We estimated hazard ratios (HRs) using a standard Cox proportional hazards model as well as with a nested, spatial random-effects Cox model (Krewski et al.
What does CM stand for?
CM stands for Cox Model (biostatistics)
This definition appears very frequently and is found in the following Acronym Finder categories:
- Science, medicine, engineering, etc.
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We have 176 other meanings of CM in our Acronym Attic
- Counseling Ministries
- Country Manager (various locations)
- Coupling Multiplier (NIOSH)
- Cours Moyen (French)
- Cow's Milk
- Crane Maintenance
- Crane, Monorail
- Cras Mane (Latin: tomorrow morning; medical prescription instructions)
- Creative Memories
- Credentialed Manager (International City/County Management Association)
- Credit Memo (accounting)
- Crédit Mutuel (French bank)
- Crew Manager (fire-fighter rank)
- Crew Module
- Criminal Minds (TV series)
Samples in periodicals archive:
A Cox survival model is to be used for modeling TOM One distinctive feature which separates the Cox model from other survival models is that, in a Cox model, the baseline hazard function is left unspecified.
Part 2 presents different extensions of the Cox model, for use when the proportional-hazards assumption of the Cox model is violated.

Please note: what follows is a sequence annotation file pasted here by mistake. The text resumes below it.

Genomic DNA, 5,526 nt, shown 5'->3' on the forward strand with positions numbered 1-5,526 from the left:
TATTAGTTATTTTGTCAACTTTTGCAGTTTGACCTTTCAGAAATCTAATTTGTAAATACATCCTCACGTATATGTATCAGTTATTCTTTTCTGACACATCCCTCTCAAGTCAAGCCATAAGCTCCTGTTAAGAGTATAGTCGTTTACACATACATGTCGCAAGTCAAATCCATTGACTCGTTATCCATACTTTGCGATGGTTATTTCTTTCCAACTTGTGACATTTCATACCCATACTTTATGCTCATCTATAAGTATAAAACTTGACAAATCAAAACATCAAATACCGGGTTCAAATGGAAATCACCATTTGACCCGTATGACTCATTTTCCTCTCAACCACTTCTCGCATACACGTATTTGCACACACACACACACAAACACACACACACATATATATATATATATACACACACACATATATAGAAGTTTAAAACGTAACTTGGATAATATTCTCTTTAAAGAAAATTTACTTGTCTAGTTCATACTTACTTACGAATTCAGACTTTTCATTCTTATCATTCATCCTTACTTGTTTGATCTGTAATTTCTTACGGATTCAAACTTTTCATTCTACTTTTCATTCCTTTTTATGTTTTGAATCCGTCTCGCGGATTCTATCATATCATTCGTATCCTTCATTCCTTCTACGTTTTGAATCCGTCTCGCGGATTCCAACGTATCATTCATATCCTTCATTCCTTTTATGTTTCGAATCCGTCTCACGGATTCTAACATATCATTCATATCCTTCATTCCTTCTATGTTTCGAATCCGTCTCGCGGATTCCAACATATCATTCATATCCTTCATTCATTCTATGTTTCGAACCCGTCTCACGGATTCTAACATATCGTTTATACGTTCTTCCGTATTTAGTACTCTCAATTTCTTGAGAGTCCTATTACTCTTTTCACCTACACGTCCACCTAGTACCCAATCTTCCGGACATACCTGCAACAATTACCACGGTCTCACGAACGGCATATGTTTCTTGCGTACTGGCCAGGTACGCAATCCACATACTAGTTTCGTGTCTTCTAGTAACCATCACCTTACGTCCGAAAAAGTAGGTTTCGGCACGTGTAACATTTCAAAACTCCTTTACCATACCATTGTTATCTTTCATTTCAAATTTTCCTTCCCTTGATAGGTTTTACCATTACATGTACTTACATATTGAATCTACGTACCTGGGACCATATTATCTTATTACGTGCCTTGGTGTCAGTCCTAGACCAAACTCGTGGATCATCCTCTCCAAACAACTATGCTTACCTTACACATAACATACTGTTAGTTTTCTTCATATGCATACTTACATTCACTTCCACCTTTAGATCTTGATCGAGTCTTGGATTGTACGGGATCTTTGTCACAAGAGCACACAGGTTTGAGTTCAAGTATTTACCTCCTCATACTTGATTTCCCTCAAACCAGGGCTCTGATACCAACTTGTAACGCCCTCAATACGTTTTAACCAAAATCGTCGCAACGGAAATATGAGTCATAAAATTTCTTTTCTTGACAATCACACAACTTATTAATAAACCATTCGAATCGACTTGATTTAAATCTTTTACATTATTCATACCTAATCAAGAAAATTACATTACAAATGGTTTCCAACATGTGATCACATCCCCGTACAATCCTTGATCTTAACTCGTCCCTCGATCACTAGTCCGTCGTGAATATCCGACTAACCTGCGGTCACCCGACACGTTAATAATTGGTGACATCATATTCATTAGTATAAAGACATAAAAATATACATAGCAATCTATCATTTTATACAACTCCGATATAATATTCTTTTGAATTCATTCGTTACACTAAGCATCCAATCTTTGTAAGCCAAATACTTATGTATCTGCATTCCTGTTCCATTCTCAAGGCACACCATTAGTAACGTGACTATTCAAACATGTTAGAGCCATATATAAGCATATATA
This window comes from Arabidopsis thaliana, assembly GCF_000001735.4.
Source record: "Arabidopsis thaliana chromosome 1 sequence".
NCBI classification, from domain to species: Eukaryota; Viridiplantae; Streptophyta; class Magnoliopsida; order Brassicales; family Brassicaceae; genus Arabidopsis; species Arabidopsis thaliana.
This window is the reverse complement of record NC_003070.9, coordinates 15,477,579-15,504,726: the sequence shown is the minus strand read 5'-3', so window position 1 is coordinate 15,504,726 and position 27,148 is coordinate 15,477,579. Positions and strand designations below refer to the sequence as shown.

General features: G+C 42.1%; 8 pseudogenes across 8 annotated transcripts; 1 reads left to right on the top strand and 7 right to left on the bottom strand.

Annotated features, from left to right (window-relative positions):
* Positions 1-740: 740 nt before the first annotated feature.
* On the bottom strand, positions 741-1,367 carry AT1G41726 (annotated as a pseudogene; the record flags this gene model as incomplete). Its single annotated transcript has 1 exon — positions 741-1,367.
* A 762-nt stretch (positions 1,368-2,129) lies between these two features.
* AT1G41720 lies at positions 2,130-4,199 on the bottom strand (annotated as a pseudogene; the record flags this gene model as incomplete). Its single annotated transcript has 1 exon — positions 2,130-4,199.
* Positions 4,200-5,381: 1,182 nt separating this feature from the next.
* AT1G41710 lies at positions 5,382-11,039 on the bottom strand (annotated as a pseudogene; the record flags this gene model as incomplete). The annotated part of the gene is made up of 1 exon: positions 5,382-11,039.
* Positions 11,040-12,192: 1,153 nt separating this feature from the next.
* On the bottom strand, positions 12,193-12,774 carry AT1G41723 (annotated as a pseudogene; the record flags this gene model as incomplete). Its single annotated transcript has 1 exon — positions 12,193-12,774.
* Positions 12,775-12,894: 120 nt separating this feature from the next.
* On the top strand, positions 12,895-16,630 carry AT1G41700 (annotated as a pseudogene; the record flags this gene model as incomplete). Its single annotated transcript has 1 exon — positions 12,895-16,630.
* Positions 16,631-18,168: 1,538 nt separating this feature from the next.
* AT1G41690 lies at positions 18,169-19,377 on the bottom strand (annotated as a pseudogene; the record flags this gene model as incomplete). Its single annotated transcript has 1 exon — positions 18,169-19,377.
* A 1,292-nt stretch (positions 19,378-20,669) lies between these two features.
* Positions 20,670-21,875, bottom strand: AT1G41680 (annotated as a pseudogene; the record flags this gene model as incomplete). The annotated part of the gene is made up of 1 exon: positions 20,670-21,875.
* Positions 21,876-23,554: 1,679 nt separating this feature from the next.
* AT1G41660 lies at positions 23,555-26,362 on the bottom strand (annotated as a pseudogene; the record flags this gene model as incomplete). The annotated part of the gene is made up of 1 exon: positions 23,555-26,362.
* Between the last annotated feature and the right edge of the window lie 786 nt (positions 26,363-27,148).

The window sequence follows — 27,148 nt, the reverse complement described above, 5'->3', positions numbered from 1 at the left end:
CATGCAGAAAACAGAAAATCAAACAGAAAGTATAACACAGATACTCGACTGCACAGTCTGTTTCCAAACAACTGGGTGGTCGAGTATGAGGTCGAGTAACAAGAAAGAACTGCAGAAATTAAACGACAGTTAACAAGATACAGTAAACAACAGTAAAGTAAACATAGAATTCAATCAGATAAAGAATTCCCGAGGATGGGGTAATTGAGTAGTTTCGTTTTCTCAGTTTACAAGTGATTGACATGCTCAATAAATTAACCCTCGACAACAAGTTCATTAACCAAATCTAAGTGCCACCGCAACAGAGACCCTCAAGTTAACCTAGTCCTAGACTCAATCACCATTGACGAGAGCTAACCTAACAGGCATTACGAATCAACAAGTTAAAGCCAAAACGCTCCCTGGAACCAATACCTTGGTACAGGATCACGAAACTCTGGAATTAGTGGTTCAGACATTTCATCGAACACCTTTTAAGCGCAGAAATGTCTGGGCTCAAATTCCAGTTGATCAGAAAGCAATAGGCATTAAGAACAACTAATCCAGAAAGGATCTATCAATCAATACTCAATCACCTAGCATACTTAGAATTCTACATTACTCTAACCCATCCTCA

In the former, we use weibull, gompertz and exponentiall functions (these models may present bias problems; nevertheless the estimation is based on two points to have a reference to compare the Cox model and because the risk function is not monotonic).
Among the topics are parametric methods, inferential methods for categorical time-to-event endpoints, an efficient alternative to the Cox model for small trials, the design and analysis of analgesic trials, antiviral trials, parametric likelihoods for multiple nonfatal competing risks and death, and chronic carcinogenicity studies of pharmaceuticals in rodents.
Although Cox proportional hazard model is a well known method to examine the relationship between survival and clinical or demographic covariates (12), certain parametric models can also estimate the parameter more efficiently than the Cox model (13).
Mixed linear or logistic regression was used to examine the association of each patient characteristic with patient level of systolic blood pressure (110-129 mm Hg, 130-159 mm Hg, or 160 mm Hg and higher), and proportional hazard Cox models were used to look at all-cause mortality for patients according to both patient and facility levels of blood pressure control.